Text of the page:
Carr had served as an Interpreter for General Andrew Jackson during the Indian War of 1813-1814. He also fought on behalf of the State of Georgia during the Creek War of 1836 to help defend Columbus from Jim Henry’s militant forces. Carr and his family were relocated to Oklahoma when the Creek Nation was forcibly removed from the area by the Federal Government following the war.
When Alfred II grew up he remained in Columbus and became very involved in the civic development of the town. He was one of the earliest volunteer fire fighters here, and started his business, Blackmar Company Realtors, a fire insurance firm, in 1846. He served many administrative duties on City Council, and as Mayor Pro-tem, as well as in local educational capacities for many years throughout his professional career.
He was known as the “Father of the High School,” after making the resolution that created Columbus High School in 1890 while serving as a member of the Board of Trustees for Columbus Public Schools. A. O. II was financially minded as well, serving as City Treasurer and in administrative roles at the earliest leading banks in town. Known to some as Captain Blackmar, he was also a licensed steam boat captain on the Chattahoochee River. He participated in passing steam ships through the Federal blockade during the War Between the States to bring supplies to and from Columbus by way of the river.
In 1851, Alfred married Mary Ann Blood in Columbus and together they had five children. They both lived to their one hundredth birthdays, and celebrated their seventy-fifth wedding anniversary in 1926, when they were locally claimed as “…models of marital grace and felicity…” All five of their children were born when the family moved to the family home that once stood at 1418 Fourth Avenue (now Veterans Parkway) in downtown. The elegant home was almost half a century old when the Blackmar family became the new owners in 1879. They called the homeplace “Opossum Ridge.”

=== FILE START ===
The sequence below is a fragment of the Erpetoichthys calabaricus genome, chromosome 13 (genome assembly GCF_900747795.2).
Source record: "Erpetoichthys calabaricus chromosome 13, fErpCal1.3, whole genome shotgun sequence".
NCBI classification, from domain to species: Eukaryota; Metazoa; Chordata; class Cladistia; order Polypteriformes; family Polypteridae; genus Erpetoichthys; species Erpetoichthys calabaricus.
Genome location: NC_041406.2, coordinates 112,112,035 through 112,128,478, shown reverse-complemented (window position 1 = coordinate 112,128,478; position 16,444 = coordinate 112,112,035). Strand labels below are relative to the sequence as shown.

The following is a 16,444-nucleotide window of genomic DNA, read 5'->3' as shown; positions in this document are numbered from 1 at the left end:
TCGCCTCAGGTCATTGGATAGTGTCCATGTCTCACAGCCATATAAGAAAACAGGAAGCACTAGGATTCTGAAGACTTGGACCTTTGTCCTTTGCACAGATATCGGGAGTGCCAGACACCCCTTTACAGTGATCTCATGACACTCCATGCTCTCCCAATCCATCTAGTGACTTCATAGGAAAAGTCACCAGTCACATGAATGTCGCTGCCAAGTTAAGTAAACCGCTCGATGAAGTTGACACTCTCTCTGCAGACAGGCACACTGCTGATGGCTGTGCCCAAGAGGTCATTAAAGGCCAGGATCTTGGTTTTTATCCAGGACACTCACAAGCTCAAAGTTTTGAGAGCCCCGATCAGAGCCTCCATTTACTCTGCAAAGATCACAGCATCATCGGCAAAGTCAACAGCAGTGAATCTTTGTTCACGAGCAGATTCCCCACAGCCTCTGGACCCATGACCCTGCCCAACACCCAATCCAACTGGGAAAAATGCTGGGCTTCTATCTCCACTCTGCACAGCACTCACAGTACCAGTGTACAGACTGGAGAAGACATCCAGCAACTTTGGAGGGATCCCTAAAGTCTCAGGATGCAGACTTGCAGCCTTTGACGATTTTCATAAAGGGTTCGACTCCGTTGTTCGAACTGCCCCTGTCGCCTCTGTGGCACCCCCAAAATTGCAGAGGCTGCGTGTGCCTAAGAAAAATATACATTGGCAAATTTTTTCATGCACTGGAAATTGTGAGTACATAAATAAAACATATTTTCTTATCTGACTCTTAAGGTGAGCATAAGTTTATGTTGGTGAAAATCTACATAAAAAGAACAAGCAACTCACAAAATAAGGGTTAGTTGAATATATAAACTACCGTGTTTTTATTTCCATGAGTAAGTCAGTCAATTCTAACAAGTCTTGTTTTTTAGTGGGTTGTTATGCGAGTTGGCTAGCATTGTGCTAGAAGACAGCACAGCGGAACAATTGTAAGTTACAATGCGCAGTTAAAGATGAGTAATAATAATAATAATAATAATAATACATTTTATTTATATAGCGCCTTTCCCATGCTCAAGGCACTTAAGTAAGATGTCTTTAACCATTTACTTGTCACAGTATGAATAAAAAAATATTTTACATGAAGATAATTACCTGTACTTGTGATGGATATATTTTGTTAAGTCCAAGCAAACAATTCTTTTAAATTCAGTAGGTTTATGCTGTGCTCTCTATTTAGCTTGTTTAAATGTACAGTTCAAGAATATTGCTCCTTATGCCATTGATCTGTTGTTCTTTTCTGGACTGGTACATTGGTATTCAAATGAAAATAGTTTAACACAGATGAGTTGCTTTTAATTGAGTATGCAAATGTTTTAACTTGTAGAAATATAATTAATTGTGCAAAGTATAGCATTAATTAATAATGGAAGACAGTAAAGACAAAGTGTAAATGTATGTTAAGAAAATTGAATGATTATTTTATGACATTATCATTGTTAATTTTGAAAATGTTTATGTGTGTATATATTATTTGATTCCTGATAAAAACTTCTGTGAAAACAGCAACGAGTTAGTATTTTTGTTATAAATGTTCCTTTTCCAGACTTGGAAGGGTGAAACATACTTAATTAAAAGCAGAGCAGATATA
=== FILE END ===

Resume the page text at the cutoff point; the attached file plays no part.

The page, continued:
Alfred and Mary Ann Blackmar’s son John went into the Fire Insurance business with his father. He married Susie Wellborn in January 1884 and ten months later their first son, Alfred Owen Blackmar III was born. A. O. III also joined his father and grandfather in the fire insurance business.
Alfred O. Blackmar III further developed the family name in the real estate sector by becoming President of the Columbus Real Estate Board. He was also appointed Chairman of the Government Appraisal Board, which was charged with the purchasing of private land for the Federal Government to establish Fort Benning outside of Columbus. The third A. O. Blackmar was a passionate horticulturalist. He enjoyed flower propagation and landscaping, which led him to be a charter member of the Columbus Country Club, and to provide a natural landscape for urban residents of the town. He married Mary Elizabeth Gordon in 1910. They had two children: Alfred O. IV and Margaret Blackmar Howard.
The family name of Blackmar continues on today in Columbus with a sixth Alfred Owen Blackmar, and a seventh generation of this pioneering Columbus family. They are one of just a handful of families whose surname can be traced through the Columbus history books, uninterrupted, back to the beginning days of settlement here by the river. The talents of each generation of the Blackmar family have contributed to the progress and development of Columbus. Due to this, our town continues to operate today as a testament to the founding families that gave their careers to the building of our modern city. SVM